Monday, December 31, 2007

A Final Reflection for Advent: Yearning for Christ, The Bridegroom

The official church calendar has concluded the 2007 advent season, but the beginning of a new year seems to be the appropriate time to remember that the season of advent is not just a chronologically displaced yearning for Israel’s Messiah who has already lived among man.

The characteristic celebrations of the past month in preparation for Christmas have been meaningful in their remembrance of the becoming love of God but the scriptures remind us that the call of our lives is to engage daily and yearly in another form of anticipatory waiting. As Paul writes to the Romans, “The creation waits in eager expectation for the sons of God to be revealed. ..We know that the whole creation has been groaning as in the pains of childbirth right up to the present time. Not only so, but we ourselves, who have the firstfruits of the Spirit, groan inwardly as we wait eagerly for our adoption as sons, the redemption of our bodies.”

If the prevailing scriptural image of Israel awaiting her Messiah was that of subjects anticipating a mighty King, perhaps it could be said that the prevailing scriptural image of the New Testament Church awaiting Jesus Christ’s return is that of a bride longing for her Bridegroom.

I am not sure if human relationships could conjure any image more intensely anticipatory than a bride waiting for her bridegroom. I am not sure if any other relationship known among mortals would cause the stir of longing and hope and joy than the expectation of union that a bride hides in her heart for her groom. The emotion of this yearning is captured so powerfully in this short clip of a military wife waiting for her husband’s return from deployment.

Do I love Him more than that? Do I anticipate being united with Christ that much?
As we change calendars and cross the threshold from 2007 to 2008 and consider all of our hopes for the future, may the reminder of our identity as Christ’s bride direct and mold our heart’s affections.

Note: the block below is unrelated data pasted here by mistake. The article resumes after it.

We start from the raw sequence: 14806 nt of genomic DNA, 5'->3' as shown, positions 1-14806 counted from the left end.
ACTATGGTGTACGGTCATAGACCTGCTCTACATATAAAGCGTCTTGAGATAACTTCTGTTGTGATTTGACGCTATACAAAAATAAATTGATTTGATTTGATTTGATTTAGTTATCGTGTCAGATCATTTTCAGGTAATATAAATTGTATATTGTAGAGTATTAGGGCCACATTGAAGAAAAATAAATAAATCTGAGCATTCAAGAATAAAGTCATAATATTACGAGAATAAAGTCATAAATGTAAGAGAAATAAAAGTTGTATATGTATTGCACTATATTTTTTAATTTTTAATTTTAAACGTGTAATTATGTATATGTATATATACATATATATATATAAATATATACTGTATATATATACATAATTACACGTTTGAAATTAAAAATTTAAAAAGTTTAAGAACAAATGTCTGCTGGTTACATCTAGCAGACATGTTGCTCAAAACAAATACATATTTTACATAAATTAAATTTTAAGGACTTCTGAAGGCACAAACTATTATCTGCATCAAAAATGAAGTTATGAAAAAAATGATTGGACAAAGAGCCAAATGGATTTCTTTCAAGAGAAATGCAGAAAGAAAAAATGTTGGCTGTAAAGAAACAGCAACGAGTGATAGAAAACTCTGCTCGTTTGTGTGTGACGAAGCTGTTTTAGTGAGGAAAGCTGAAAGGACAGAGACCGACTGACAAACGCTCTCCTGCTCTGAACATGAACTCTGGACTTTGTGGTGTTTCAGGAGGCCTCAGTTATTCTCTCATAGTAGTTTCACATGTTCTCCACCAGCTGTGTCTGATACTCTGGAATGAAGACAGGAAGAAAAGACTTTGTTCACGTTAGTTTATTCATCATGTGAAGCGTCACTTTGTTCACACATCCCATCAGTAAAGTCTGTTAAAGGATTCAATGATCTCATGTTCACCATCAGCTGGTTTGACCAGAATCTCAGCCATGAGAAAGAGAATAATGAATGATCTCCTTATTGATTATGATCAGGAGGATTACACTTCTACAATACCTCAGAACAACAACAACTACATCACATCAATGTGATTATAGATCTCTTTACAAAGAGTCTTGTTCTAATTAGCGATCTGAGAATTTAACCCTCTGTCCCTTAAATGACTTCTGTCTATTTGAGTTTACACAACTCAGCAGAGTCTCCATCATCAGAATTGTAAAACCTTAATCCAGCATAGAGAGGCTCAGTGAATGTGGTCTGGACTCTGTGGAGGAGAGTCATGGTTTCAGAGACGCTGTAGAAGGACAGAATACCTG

Saturday, December 29, 2007

The Highest Two-Tiered Falls in New York State

Dad's brother, Sam, and his family have joined us for the weekend. We enjoyed a foggy drive to the Catskills today followed by a hike at Katerskill Falls (the air at the top of the mountain was beautifully clear), advertised as the highest two-tiered falls in New York State.

The hike was a little scary at times because it was quite icy, but the view of the falls (scroll through pictures to find the "real" falls), was worth it, especially as there were so many icicles hanging from the cliffs.

Thursday, December 27, 2007

It Is the Most Wonderful Time of the Year

Well, okay, every season has its characteristic glories, but no season brings the quantity and quality of delight in human friendship like the holidays. Four of Hannah's friends joined us last evening for a The Nativity Story and a slumber party. We woke up to a visit from Phil Walker which induced quite the intense game of Monopoly (last picture in set), which he, of course, won.

Indeed, the sheer joy of friendship and engrossed conversation accidentally landed me in Massachusetts today (sorry, Katie, for missing the exit) and in an Oregonian-esque coffee shop with another old friend before joining the family at the Sinnott "mansion" for a celebration of the new year and a reflection of the gifts of 2007. Trip brought out the game of Find It (picture below) and passed it around the room, asking each person present to share highlights of 2007 and hopes for 2008. Grandpa was able to join us at the Sinnot's (picture below), which certainly made it uniquely special.